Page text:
Now I’m feeling guilty.
I’d asked Marshall Crenshaw to meet me at Greenwich Village’s Second Hand Rose record shop. Since he was in the city anyway — to play a set that night at downtown’s City Winery — we were going to talk about his upcoming project to release six vinyl singles over the next two years. The prospect of more new Marshall Crenshaw music, so soon after 2009’s critically acclaimed album Jaggedland, seemed noteworthy indeed.
Where better to speak than a vintage vinyl store?
Looking around the narrow, crowded storefront, jazz playing softly in the background, Marshall looks at home – a guy who has spent more than a few hours of his life in record stores. But he insists that he’s got a pile of about 20 new albums he hasn’t even listened to, and today he’s “just browsing” — like most people really do. “Whenever I go into a record store, I always look at the register to see if anybody’s actually paying for anything,” he notes with a grin.
But those floor-to-ceiling shelves, loaded with vintage LPs, are too tempting. Crenshaw’s eclectic tastes draw him to one section after another. He pulls out 101 Strings Play the Blues. He snags a Vladimir Horowitz classical piano sampler, The Sounds of Horowitz. He’s delighted to find a rare early 1970s radio-promo LP by Dennis Coffey and the Detroit Guitar Band. Deftly sliding the disc out of the sleeve, he tilts it to the light, to inspect the grooves. “Dennis Coffey — he was like the effects guy, on the guitar, at Motown — you know on all those Norman Whitfield records, the fuzztone, wah-wah pedal? That’s him,” Marshall explains, riding a crest of music geek enthusiasm. (Anyone who’s listened to Marshall’s weekly radio show – streamed live Wednesday nights on upstate’s WKZE-FM — knows what a trove of pop music history he stores in his brain.) “I met him last summer for the first time – he and I have the same birthday, November 11.” Clearly he’s found a kindred spirit.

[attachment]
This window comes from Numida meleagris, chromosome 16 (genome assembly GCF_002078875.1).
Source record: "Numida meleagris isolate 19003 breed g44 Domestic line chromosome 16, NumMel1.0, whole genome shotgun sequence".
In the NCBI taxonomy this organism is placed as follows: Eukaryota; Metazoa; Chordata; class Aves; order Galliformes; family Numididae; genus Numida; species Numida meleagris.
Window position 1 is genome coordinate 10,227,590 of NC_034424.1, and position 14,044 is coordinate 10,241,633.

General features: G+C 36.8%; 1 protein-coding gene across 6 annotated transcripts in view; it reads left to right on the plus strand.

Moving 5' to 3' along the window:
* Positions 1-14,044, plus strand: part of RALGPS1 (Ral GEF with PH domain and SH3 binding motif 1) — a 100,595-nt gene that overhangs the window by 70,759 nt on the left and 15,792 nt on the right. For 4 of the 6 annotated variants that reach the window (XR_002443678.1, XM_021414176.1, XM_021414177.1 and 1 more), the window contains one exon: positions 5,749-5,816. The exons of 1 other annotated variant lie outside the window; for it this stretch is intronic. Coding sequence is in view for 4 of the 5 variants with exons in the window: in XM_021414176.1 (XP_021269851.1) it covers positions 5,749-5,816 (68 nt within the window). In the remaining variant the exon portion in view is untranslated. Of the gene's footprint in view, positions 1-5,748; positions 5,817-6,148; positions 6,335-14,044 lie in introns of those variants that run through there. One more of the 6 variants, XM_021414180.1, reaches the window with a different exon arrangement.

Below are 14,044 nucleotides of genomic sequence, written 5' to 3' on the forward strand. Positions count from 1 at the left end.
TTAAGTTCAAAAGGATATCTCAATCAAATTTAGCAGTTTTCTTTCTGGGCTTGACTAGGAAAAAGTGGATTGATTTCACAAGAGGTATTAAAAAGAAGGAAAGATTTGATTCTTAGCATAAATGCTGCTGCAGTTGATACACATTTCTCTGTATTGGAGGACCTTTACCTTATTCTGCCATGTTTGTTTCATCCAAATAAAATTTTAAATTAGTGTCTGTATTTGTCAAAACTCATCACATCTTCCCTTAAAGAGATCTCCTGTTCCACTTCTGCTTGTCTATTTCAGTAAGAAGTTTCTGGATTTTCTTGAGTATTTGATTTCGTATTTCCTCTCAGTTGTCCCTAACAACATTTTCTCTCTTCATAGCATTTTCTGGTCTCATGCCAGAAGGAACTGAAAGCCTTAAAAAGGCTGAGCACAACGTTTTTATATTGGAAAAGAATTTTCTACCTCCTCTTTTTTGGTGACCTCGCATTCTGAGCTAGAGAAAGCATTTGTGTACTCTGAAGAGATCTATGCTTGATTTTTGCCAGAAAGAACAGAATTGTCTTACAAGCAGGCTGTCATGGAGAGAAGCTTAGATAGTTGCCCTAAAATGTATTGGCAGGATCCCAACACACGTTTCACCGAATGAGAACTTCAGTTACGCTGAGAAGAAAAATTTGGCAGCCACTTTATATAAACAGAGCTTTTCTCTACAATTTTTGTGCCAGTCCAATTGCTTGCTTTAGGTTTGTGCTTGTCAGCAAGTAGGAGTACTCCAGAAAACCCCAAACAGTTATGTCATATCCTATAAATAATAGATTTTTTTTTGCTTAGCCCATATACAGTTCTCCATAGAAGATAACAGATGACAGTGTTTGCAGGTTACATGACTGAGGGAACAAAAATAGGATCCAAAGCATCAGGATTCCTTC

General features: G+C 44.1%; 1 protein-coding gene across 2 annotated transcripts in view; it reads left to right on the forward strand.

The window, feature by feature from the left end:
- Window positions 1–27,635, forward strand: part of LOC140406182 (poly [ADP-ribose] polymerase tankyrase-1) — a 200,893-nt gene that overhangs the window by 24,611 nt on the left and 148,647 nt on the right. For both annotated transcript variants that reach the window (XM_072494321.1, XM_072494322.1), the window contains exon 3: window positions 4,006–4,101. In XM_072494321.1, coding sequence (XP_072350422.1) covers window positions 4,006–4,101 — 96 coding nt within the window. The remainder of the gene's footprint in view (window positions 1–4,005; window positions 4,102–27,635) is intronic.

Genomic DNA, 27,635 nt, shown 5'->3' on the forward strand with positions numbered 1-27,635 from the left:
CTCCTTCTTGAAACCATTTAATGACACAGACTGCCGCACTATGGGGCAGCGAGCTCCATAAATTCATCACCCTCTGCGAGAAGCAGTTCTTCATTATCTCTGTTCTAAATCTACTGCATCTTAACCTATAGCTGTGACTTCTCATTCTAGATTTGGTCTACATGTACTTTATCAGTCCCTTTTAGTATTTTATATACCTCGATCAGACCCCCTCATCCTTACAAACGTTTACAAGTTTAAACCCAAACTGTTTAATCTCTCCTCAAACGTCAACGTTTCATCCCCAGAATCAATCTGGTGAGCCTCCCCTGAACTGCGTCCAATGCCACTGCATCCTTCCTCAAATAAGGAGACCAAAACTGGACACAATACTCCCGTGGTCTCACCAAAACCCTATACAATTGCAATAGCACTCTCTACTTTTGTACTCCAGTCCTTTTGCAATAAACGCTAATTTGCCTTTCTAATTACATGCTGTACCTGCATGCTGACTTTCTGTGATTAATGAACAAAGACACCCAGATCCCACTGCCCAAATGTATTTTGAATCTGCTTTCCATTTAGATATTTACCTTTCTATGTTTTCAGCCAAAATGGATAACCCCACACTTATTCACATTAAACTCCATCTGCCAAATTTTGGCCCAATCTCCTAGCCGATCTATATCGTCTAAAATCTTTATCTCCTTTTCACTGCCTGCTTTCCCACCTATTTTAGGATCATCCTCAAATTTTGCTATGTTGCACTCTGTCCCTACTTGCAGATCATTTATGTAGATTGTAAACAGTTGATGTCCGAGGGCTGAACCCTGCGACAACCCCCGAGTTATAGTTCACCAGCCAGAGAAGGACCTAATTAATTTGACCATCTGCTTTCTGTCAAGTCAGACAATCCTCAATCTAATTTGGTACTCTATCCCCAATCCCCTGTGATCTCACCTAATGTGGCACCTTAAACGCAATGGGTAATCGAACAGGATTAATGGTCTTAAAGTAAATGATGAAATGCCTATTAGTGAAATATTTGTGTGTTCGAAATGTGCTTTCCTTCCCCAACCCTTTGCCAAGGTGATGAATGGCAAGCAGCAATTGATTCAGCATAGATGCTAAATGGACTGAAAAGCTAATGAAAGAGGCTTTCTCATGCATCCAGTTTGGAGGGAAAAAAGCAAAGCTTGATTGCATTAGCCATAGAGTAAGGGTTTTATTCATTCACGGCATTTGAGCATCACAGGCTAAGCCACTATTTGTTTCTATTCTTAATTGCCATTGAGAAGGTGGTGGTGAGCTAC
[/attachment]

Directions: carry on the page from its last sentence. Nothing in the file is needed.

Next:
And in no time at all, Marshall’s heading up the narrow stairs – “Now you’re going into the inner sanctum,” quips Gene, the store’s owner – to hit a mother lode of hi-fi studio orchestra easy-listening albums, where he excavates Al Caiola’s 1958 LP Music for Space Squirrels. Another great studio guitarist, from another end of the pop spectrum – it’s all fodder for Crenshaw’s restless musical curiosity, which has so deeply informed his own guitar expertise over the years.